Max’s dad came to visit the ICU at exactly 6 pm every night. He is a man who lives by routines. For the first few days, I would confront him outside the security door, and elaborate on how this was all his fault. I made no attempt to contain my rage. I blamed him for screaming at Max on the morning of the night he jumped. I blamed him for every bad decision he had ever made, all leading directly to Max’s broken body on the other side of the door. I sobbed and shouted in his face that every one of his instincts had been wrong. I still believe this but it gives me no comfort. I hear from my family that Nick is a broken man, a ghost of his former self whose life feels pointless. “Then let him blow his brains out,” I always tell them.

I don’t know why I married Nick except as a way to opt out of my own life. He was a daddy figure who would take care of me. I wouldn’t have to make my own way in the world. I had no ambitions beyond the wish to avoid anything difficult. He was controlling and emotionally constricted. There was nothing about me that he appreciated. Later, I would have affairs just to hear someone say that he loved my hair or my hipbones. Meanwhile, I kept a journal and ranted there about my empty marriage. Then Max was born. He was my savior and my gift to the world. He was indescribably beautiful with huge solemn eyes. An old soul, everyone observed. He was so sensitive that he covered his face when a contestant lost everything in Final Jeopardy.

Growing up, Max was physically timid, an observer. He sat and watched as other kids performed risky maneuvers. He was exceedingly gentle with his stuffed toys. He loved books and he loved to sit by the fireplace and watch the dancing flames. When Mr. Rogers said “Goodbye, friends,” Max would cry out fervently “Goodbye, Mister Rogers!”

What am I supposed to do with his baseball card collection? Heavy binders filled with rookie cards, boxes and boxes of random cards and unopened sets. For several years, they were his life. He and his friends spend entire afternoons bartering for cards. I learned to love baseball because Max did. I came to love the avuncular voice of Vin Scully and wished he would run for President. Max joined a small baseball league and earned a reputation as a reliable pitcher with a masterful poker face. Maybe that’s how he learned to keep everything inside. When he discovered music, he began to ponder the dilemma of becoming either a baseball player or a rock star.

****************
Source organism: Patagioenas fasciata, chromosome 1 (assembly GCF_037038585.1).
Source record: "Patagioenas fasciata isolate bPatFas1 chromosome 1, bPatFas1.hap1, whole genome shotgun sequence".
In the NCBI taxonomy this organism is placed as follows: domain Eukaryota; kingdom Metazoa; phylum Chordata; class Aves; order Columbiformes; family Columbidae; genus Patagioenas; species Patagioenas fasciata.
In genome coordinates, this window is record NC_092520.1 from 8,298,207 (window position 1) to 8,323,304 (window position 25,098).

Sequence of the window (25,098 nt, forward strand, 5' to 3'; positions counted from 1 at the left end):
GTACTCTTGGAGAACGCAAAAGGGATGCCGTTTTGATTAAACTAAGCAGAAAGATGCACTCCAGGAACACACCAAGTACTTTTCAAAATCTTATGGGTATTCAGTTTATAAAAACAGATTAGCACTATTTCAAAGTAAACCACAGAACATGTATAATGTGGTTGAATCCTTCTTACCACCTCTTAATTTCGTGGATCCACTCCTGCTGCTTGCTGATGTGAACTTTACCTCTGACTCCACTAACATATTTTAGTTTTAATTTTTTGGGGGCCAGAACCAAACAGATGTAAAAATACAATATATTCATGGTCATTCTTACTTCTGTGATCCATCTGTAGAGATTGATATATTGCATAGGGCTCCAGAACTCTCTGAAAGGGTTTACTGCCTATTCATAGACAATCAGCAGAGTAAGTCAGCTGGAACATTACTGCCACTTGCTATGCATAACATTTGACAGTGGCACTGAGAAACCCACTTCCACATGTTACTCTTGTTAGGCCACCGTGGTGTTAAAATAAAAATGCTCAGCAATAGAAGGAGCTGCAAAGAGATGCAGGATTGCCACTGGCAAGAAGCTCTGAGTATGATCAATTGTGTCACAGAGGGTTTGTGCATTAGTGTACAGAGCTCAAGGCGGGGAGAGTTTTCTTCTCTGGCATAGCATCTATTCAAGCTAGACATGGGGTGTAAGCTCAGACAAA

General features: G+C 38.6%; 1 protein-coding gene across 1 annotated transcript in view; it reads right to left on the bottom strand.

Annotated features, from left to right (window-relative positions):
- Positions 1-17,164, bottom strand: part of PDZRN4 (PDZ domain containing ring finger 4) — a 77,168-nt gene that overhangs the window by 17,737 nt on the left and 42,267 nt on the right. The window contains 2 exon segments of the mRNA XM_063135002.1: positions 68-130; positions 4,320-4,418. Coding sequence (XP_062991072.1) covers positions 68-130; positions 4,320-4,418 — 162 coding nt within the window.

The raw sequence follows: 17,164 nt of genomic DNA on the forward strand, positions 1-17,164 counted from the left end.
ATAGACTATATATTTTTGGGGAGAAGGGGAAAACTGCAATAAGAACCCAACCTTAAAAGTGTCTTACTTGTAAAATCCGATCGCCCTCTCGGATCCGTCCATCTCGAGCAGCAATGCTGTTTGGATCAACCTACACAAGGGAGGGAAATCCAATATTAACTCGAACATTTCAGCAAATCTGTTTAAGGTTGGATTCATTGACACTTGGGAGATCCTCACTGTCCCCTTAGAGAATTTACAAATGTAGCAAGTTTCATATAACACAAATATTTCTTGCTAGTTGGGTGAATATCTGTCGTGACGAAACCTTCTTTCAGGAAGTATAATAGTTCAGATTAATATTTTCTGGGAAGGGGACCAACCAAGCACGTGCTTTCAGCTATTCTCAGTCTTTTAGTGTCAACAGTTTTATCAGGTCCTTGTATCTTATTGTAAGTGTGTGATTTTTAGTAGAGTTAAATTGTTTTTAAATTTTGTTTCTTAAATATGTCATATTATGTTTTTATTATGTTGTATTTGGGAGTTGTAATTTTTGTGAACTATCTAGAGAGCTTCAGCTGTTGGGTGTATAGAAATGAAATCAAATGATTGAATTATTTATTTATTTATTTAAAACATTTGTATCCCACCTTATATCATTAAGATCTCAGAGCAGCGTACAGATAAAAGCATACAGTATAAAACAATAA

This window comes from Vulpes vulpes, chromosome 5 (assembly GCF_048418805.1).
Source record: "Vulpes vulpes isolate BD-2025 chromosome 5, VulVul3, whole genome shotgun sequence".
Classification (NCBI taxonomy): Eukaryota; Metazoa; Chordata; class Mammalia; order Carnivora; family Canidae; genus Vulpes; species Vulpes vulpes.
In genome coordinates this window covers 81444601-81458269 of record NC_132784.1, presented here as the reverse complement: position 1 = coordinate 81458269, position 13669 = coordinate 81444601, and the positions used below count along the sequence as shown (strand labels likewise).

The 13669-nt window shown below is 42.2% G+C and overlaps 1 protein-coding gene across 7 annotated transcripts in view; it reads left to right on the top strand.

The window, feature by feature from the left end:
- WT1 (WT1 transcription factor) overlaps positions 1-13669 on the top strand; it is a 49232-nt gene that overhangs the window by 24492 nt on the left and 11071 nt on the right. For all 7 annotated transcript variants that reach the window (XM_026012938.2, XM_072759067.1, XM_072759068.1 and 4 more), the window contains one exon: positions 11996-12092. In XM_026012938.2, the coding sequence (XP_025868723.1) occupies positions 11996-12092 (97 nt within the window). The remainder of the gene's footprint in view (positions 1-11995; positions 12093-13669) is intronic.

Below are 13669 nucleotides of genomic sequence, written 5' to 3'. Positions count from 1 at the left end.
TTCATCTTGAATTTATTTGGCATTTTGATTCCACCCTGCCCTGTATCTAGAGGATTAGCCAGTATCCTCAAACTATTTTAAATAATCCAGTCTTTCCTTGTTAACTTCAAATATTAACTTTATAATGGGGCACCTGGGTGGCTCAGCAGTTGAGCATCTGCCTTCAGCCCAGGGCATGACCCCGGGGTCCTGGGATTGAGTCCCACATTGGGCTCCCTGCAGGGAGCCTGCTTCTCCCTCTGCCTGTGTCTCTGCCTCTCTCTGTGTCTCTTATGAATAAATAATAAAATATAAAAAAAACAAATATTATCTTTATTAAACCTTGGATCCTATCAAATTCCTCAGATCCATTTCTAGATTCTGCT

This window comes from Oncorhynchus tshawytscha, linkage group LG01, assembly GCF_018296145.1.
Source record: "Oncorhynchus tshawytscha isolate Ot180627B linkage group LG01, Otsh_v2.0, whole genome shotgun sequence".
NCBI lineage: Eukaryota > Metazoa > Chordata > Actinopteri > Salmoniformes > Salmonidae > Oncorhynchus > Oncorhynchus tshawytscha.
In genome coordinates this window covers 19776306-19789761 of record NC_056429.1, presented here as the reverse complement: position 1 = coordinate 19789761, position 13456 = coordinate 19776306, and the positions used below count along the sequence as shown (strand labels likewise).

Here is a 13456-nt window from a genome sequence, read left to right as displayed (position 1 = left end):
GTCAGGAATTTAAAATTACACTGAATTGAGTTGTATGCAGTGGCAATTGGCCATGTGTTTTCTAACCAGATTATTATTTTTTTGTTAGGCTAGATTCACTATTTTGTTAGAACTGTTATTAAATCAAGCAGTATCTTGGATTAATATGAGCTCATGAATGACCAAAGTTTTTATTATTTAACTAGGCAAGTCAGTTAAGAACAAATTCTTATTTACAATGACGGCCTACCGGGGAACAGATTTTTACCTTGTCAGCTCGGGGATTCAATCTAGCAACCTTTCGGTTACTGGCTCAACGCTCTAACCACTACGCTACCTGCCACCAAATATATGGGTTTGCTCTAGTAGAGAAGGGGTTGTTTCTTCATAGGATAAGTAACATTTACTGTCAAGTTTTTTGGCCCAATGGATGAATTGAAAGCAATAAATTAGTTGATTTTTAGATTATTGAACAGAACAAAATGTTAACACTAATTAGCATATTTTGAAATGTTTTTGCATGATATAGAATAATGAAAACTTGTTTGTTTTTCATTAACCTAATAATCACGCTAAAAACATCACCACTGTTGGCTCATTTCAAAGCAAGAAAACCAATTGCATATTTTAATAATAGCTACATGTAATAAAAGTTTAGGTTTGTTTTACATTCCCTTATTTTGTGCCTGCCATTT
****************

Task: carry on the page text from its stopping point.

Last night I dreamed that Max was alive again, after being dead for two years. It was some kind of medical miracle. I was telling everybody how miraculous it was, emphasizing that he’d been buried all this time and now he was alive. He was in a hospital where his health was being monitored. I told him how great he looked: he looked so healthy, young and fresh-faced. He was pleased. But the next thing I knew, I was desperately trying to make my way to the hospital, fighting my way through detours in a heavy rain. When I finally got there, a nurse told me that Max had died. I was devastated. It was an upsetting dream and yet I got to see Max, and to tell him how happy I was to have him back.

Before the dream, I had been sobbing hysterically, reminded by someone on TV of Max’s taste in music. It hit me with unbearable force that he is gone and not coming back. My husband sat with me and handed me tissues. It hurts him to see my pain and it frustrates him, too. He thinks there should be a time limit to this grief, that I should be ready to resume some kind of purposeful life full of activities. He can’t understand that my light has gone out. I’m not coming back, either.